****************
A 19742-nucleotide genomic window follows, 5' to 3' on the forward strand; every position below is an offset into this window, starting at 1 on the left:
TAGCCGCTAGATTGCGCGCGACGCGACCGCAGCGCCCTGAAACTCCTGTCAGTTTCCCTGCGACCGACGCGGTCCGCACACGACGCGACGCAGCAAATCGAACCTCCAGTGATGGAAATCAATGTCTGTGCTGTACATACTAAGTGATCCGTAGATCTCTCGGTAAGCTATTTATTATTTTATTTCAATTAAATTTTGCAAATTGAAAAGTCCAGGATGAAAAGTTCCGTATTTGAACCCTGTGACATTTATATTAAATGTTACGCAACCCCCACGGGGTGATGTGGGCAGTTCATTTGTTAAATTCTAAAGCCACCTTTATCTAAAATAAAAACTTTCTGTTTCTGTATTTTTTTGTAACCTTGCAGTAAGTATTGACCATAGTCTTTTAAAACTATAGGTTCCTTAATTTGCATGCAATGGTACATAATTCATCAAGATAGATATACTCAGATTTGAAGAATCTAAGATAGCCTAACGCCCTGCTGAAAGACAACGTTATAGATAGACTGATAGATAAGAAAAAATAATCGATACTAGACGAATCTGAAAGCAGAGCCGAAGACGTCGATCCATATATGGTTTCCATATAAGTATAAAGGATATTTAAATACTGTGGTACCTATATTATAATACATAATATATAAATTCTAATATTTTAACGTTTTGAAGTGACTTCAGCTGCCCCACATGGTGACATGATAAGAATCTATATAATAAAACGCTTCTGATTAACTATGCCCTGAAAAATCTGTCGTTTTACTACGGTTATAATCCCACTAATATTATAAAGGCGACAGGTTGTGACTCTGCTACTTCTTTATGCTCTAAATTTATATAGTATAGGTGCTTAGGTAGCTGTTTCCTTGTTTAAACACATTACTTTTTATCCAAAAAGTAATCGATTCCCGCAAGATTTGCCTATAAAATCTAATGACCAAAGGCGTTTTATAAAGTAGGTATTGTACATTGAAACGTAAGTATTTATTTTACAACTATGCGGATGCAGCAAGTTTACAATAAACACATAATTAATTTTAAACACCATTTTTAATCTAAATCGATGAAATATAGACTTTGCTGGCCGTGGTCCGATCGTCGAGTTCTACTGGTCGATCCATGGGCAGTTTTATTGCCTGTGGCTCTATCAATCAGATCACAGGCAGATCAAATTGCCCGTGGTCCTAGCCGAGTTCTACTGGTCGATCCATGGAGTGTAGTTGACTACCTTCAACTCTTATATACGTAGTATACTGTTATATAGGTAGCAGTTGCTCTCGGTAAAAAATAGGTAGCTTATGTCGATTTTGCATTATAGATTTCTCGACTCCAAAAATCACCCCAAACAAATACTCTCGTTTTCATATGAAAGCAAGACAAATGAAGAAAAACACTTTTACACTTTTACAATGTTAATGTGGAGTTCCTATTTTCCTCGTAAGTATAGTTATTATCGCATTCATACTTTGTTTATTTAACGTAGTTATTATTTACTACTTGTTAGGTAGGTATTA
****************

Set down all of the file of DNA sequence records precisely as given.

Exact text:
A 19742-nucleotide genomic window follows, 5' to 3' on the forward strand; every position below is an offset into this window, starting at 1 on the left:
TAGCCGCTAGATTGCGCGCGACGCGACCGCAGCGCCCTGAAACTCCTGTCAGTTTCCCTGCGACCGACGCGGTCCGCACACGACGCGACGCAGCAAATCGAACCTCCAGTGATGGAAATCAATGTCTGTGCTGTACATACTAAGTGATCCGTAGATCTCTCGGTAAGCTATTTATTATTTTATTTCAATTAAATTTTGCAAATTGAAAAGTCCAGGATGAAAAGTTCCGTATTTGAACCCTGTGACATTTATATTAAATGTTACGCAACCCCCACGGGGTGATGTGGGCAGTTCATTTGTTAAATTCTAAAGCCACCTTTATCTAAAATAAAAACTTTCTGTTTCTGTATTTTTTTGTAACCTTGCAGTAAGTATTGACCATAGTCTTTTAAAACTATAGGTTCCTTAATTTGCATGCAATGGTACATAATTCATCAAGATAGATATACTCAGATTTGAAGAATCTAAGATAGCCTAACGCCCTGCTGAAAGACAACGTTATAGATAGACTGATAGATAAGAAAAAATAATCGATACTAGACGAATCTGAAAGCAGAGCCGAAGACGTCGATCCATATATGGTTTCCATATAAGTATAAAGGATATTTAAATACTGTGGTACCTATATTATAATACATAATATATAAATTCTAATATTTTAACGTTTTGAAGTGACTTCAGCTGCCCCACATGGTGACATGATAAGAATCTATATAATAAAACGCTTCTGATTAACTATGCCCTGAAAAATCTGTCGTTTTACTACGGTTATAATCCCACTAATATTATAAAGGCGACAGGTTGTGACTCTGCTACTTCTTTATGCTCTAAATTTATATAGTATAGGTGCTTAGGTAGCTGTTTCCTTGTTTAAACACATTACTTTTTATCCAAAAAGTAATCGATTCCCGCAAGATTTGCCTATAAAATCTAATGACCAAAGGCGTTTTATAAAGTAGGTATTGTACATTGAAACGTAAGTATTTATTTTACAACTATGCGGATGCAGCAAGTTTACAATAAACACATAATTAATTTTAAACACCATTTTTAATCTAAATCGATGAAATATAGACTTTGCTGGCCGTGGTCCGATCGTCGAGTTCTACTGGTCGATCCATGGGCAGTTTTATTGCCTGTGGCTCTATCAATCAGATCACAGGCAGATCAAATTGCCCGTGGTCCTAGCCGAGTTCTACTGGTCGATCCATGGAGTGTAGTTGACTACCTTCAACTCTTATATACGTAGTATACTGTTATATAGGTAGCAGTTGCTCTCGGTAAAAAATAGGTAGCTTATGTCGATTTTGCATTATAGATTTCTCGACTCCAAAAATCACCCCAAACAAATACTCTCGTTTTCATATGAAAGCAAGACAAATGAAGAAAAACACTTTTACACTTTTACAATGTTAATGTGGAGTTCCTATTTTCCTCGTAAGTATAGTTATTATCGCATTCATACTTTGTTTATTTAACGTAGTTATTATTTACTACTTGTTAGGTAGGTATTA